Flood insurance is mandated for owners who have federally-backed mortgages and whose properties are located in high-flood-hazard areas. But Cohen reminds everyone that one in four flood claims is filed by someone living in a moderate- or low-risk area, so flood insurance is a good investment for property owners and renters regardless. And even in high-flood-risk areas, only about 25 percent of households have flood insurance. The cost of the insurance premium is primarily dictated by the zone designations noted by FEMA, Seaman says.

Who in the co-op and condo community usually buys flood insurance—buildings and associations or individual unit owners?

Condo associations, says Corbin, are typically responsible for insurance coverage for a building. Indeed, NFIP has a special Residential Condominium Building Association Policy.

However, these policies are only for the actual building structure; its foundation; its mechanical and electrical systems; appliances such as refrigerators, stoves and dishwashers; and permanently-installed carpeting. Individual owners are responsible for obtaining flood coverage for the contents of their apartments.

If individual owners do buy flood coverage, says Lyons, it can include clothing, furniture, electronic devices, curtains, window air conditioning, portable microwaves and dishwashers, carpeting that is not already included in property coverage, and clothes washers and dryers.

It does not include currency, valuable papers, cars, patios, decks, damaged caused by mold or any number of other items. These items, however can be covered in other policies.

Do owners on upper floors have as much to worry about as people on the ground or second floor? Lyons says that “owners on upper floors should still purchase flood insurance to protect themselves against having to vacate the building as a result of the building being rendered unstable or uninhabitable due to a flood.”

In a cooperative situation, every shareholder would be required to have flood insurance whether they lived on the first floor or the 30th floor, according to Jeanette Napodano, an assistant vice president with HUB International. Shareholders typically share maintenance costs, so if the lower floors suffered flood damage, owners on the upper floors would bear some of the cost of the repairs. And, says Napadano, most banks/mortgage lenders require it if the homeowner is in a high risk zone.

What Is a Flood?

We’ve now heard about several types of floods. But what constitutes a flood from the definition of insurance?

In the National Flood Insurance Policy’s standard policy, a flood is described, in part, as “a general and temporary condition of partial and complete inundation of two or more acres of normally dry land area of two or more properties (at least one of which is the policyholder’s property) from overflow of inland or tidal waters, from unusual and rapid accumulation of surface waters from any source, or from mudflow.”

Since the NFIP policy covers the “unusual and rapid accumulation or runoff of surface waters,” explains Corbin, there isn’t any coverage without the presence of surface water. Water that accumulates below-ground in the basement isn’t covered—unless it overflows to the extent that it also accumulates on the surface.

Lyons adds that direct physical loss caused directly by sewer backups, discharges or overflows from a pump or seepages or leaks within the property aren’t covered, “unless there is a general condition of flooding in the area and the flood is the primary cause of the sewer or drain backup.” So if, for example, flooding in the area causes a sewer or drain backup, resulting in even more flooding, then that condition would be covered by the policy.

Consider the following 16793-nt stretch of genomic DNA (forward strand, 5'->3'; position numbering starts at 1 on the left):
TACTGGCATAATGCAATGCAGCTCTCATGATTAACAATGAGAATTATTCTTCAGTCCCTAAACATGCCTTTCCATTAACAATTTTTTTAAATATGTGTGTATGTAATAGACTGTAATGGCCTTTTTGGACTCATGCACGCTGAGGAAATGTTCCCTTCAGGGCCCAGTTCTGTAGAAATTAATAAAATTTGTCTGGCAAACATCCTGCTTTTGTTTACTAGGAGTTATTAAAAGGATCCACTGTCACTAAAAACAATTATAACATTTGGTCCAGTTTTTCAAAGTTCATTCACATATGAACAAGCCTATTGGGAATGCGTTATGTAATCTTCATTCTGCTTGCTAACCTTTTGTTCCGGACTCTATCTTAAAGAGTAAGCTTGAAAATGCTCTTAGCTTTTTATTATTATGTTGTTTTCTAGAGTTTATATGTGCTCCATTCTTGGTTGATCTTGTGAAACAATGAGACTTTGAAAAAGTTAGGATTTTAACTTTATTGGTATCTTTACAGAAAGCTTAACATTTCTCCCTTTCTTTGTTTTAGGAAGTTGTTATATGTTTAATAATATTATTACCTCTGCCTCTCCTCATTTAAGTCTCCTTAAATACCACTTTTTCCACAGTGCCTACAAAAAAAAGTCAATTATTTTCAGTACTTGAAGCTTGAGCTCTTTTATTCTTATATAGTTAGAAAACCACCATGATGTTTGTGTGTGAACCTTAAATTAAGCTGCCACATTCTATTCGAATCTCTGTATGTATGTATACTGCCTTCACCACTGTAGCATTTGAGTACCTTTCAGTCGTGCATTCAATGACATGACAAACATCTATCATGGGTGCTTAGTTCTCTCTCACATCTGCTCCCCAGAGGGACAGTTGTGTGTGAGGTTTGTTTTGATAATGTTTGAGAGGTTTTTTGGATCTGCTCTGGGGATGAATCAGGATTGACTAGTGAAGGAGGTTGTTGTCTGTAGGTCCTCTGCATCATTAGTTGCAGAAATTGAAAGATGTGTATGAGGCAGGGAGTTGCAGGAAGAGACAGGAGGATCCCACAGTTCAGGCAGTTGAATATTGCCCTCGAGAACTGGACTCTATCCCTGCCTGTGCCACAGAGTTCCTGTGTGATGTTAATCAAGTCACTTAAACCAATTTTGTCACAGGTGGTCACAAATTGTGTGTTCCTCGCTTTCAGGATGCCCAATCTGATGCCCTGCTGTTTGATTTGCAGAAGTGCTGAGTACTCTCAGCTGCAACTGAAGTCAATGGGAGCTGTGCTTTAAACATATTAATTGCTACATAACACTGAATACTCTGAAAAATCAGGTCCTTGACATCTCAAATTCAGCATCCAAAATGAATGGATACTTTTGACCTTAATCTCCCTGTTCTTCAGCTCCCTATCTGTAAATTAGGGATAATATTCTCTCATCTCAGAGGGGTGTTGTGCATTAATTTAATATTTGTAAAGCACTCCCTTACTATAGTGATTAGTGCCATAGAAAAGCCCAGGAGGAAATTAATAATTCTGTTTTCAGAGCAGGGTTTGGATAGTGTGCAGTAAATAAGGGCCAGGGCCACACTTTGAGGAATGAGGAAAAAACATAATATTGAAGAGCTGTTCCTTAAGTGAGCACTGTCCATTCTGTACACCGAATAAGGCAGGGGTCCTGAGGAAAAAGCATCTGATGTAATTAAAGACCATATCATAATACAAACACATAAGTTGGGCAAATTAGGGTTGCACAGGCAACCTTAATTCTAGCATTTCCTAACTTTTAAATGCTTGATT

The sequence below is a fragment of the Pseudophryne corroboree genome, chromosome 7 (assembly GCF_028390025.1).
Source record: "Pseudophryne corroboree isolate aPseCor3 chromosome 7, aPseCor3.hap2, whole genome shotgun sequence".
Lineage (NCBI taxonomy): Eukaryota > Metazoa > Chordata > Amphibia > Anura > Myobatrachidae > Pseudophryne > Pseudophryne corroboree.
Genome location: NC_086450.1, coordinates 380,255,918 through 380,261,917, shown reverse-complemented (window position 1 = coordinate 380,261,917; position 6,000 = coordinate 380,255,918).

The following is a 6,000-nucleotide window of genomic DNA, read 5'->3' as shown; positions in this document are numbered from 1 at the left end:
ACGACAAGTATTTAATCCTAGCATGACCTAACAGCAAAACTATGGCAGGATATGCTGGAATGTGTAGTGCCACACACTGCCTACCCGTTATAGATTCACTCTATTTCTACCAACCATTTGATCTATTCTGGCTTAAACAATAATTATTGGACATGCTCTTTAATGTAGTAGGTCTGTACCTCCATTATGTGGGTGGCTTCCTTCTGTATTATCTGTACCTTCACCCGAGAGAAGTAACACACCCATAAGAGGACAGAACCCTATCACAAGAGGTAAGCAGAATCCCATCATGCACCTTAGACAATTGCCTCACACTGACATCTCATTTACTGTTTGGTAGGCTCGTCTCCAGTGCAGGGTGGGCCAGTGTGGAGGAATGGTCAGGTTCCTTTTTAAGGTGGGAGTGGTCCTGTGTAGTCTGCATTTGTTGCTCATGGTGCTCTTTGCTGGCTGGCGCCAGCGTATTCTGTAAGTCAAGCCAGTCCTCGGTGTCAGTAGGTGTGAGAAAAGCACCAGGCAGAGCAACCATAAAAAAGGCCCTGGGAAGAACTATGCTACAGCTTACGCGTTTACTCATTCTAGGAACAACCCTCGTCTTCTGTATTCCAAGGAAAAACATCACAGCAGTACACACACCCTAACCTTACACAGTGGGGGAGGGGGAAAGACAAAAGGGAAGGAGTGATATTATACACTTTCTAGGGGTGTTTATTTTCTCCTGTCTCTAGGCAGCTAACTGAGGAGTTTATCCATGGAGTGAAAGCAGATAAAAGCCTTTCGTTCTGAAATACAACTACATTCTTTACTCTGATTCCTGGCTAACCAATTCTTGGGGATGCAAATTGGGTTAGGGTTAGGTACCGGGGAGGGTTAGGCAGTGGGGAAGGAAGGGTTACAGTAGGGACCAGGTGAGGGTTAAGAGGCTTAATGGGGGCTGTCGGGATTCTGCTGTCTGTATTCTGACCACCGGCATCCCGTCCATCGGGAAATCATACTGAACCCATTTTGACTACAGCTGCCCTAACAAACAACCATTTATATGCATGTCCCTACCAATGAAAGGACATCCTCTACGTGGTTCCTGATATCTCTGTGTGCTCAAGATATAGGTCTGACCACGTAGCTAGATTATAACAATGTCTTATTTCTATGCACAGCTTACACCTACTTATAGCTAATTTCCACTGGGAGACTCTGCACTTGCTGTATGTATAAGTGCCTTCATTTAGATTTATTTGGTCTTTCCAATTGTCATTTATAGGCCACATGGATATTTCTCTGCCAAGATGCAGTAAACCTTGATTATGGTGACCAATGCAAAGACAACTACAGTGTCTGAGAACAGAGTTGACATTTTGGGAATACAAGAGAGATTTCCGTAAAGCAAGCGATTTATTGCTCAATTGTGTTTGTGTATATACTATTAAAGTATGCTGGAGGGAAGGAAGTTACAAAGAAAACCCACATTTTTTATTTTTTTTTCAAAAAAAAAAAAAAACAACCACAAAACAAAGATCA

Corbin adds that “when rain enters through wind-damaged window or door, or comes through a hole in a wall or the roof, the NFIP considers the resulting damage to be windstorm-related, not flood-related.”

It’s not only a 100-year storm that can wreak havoc. A sound bit of advice for building managers, says Seaman, is to relocate all electrical equipment and the mechanical or machine rooms that are in the basement to higher floors. This way if there is water damage at ground level, it wouldn’t affect power to the whole building. “It’s a good idea to keep the electrical equipment above ground.”

What To Do?

What should you do if there is a flood and you’re covered by a flood-insurance policy?

One of the first things you should do is to save as many damaged items as possible, make a list of them, and, if possible, photograph them. And you definitely should contact your agent or insurance company or agent to file a claim as soon as possible.

Then, the adjuster will provide you with a Proof of Loss Form. As the insured, you must then file the form with your insurance company within 60 days of the flood. You will receive compensation after an agreement has been reached on the amount of damages.

In the event of major catastrophic flooding, Lyons notes that the process may take longer because there are so many claims being processed.

Experts agree that making a flood claim should not affect one’s future premiums. However, when there are four or more claim payments that exceed $5,000, or two or more claim payments that exceed the current value of the property, the property will be subject to Severe Repetitive Loss requirements of the policy.

So in general, if you want to know more about flood insurance, contact your management company, your insurance broker or your insurance agent. You can also get more details from

Raanan Geberer is a freelance writer and editor living in New York City.

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  • As a memeber of a co-operative board in Florida, we researched this thoroughly this past year. FEMA limits the amount of insurance on a co-operative to $250,000 for the entire building, while condominiums are allowed a much larger amount. This is an inequitable situation and our board contacted FEMA and our federal and state representatives to urge them to look into this matter. I urge other co-operatives to do the same.
  • From the article: Lyons says that “owners on upper floors should still purchase flood insurance to protect themselves against having to vacate the building as a result of the building being rendered unstable or uninhabitable due to a flood.” Isn't this a misleading statement? The summary of flood insurance coverage from FEMA specifically states that temporary housing costs and living expenses are NOT covered. See